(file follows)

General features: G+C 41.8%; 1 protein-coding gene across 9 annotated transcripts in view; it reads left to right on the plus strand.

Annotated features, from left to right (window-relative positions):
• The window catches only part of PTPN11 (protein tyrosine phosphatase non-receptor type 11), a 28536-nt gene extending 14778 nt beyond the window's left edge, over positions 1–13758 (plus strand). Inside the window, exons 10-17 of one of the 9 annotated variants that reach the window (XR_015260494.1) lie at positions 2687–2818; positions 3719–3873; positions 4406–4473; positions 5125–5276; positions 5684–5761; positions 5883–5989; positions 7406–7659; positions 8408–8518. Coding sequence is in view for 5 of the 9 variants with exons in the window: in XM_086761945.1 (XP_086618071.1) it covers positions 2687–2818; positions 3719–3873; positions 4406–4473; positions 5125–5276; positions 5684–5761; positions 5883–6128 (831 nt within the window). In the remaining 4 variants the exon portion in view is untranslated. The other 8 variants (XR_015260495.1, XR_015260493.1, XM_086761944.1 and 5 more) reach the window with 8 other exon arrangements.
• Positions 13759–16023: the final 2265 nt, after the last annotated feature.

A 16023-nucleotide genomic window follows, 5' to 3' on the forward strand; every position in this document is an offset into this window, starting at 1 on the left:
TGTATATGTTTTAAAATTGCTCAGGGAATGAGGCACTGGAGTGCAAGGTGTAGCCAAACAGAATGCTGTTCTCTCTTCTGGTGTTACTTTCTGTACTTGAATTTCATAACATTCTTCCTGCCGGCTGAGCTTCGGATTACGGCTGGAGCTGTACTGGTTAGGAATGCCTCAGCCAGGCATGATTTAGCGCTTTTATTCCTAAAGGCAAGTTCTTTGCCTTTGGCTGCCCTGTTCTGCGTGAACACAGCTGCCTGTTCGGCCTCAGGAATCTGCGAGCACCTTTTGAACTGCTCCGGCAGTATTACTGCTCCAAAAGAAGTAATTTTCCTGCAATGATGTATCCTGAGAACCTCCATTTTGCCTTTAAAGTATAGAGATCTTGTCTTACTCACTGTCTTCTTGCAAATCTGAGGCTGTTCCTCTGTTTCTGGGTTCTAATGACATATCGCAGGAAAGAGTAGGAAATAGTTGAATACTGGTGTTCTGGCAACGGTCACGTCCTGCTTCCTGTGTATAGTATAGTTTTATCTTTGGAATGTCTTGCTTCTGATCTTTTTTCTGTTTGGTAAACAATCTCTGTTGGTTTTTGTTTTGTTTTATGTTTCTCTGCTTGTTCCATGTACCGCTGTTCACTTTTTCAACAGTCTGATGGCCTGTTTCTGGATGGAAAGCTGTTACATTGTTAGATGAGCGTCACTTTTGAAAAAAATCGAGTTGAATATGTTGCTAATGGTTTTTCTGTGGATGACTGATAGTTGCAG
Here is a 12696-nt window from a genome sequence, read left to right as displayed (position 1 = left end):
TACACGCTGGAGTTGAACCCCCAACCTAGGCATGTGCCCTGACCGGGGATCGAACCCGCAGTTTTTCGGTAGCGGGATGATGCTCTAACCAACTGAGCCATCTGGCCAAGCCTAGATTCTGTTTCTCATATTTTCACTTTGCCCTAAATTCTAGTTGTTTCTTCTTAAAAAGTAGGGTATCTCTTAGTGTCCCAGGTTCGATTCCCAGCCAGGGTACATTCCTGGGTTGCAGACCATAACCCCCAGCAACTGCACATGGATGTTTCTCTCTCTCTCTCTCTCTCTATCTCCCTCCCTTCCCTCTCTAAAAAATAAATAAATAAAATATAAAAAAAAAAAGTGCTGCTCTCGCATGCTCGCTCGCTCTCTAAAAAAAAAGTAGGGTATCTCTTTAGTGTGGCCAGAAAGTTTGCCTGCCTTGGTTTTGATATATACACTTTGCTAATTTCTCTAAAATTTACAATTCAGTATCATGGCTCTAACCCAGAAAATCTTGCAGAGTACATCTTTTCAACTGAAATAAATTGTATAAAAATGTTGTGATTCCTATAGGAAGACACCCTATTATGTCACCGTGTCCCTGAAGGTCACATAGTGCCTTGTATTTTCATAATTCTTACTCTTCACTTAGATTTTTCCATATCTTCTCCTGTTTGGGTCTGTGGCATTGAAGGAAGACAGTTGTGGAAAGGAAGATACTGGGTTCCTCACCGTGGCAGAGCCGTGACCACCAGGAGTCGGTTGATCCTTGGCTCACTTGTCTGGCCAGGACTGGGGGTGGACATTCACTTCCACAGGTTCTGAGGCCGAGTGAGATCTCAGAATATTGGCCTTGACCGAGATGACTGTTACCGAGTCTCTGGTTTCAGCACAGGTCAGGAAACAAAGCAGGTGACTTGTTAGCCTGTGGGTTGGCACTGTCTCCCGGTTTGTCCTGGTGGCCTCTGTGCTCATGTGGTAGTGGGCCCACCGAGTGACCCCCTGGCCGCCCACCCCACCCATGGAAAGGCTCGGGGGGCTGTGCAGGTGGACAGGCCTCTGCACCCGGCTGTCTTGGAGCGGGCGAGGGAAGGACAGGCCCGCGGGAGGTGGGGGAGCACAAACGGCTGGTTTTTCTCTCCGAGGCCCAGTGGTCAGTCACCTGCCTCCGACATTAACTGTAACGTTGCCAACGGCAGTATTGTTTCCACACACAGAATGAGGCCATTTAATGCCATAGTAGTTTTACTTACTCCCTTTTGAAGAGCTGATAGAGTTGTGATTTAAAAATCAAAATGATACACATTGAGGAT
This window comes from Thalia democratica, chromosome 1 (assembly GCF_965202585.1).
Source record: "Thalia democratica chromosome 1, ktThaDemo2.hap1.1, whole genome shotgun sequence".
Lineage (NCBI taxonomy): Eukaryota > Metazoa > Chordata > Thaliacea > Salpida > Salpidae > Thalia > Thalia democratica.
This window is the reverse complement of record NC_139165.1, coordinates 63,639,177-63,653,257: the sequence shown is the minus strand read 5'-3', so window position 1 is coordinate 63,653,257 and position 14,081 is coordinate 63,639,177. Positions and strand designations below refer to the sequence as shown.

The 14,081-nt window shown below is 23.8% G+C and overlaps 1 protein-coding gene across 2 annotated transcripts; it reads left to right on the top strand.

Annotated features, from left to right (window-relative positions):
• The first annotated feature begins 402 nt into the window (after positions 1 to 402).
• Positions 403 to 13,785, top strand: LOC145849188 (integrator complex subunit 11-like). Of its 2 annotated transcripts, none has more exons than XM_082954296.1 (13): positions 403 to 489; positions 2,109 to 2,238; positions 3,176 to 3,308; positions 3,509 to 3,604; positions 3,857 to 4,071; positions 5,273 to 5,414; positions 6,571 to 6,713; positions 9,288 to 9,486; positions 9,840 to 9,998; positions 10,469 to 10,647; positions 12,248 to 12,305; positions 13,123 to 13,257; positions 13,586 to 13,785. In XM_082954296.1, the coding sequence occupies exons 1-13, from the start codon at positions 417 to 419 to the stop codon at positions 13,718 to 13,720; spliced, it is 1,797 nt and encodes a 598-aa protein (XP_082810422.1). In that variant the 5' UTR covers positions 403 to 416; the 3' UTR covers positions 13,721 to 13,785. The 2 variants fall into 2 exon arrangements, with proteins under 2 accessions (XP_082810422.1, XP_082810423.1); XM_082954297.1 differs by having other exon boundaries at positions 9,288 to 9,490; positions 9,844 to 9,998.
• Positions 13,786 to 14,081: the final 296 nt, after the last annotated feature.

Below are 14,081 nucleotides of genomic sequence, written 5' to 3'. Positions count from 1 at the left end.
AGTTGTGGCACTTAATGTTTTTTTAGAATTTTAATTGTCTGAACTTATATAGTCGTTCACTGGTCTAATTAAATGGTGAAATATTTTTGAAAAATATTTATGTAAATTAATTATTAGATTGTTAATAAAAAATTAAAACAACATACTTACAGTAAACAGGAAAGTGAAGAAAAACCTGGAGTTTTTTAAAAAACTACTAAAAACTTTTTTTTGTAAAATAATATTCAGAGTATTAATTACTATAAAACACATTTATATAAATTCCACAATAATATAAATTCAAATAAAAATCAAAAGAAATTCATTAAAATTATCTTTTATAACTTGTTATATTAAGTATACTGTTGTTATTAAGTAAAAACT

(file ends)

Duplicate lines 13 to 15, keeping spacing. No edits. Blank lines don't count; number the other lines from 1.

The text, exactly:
The 14,081-nt window shown below is 23.8% G+C and overlaps 1 protein-coding gene across 2 annotated transcripts; it reads left to right on the top strand.

Annotated features, from left to right (window-relative positions):
• The first annotated feature begins 402 nt into the window (after positions 1 to 402).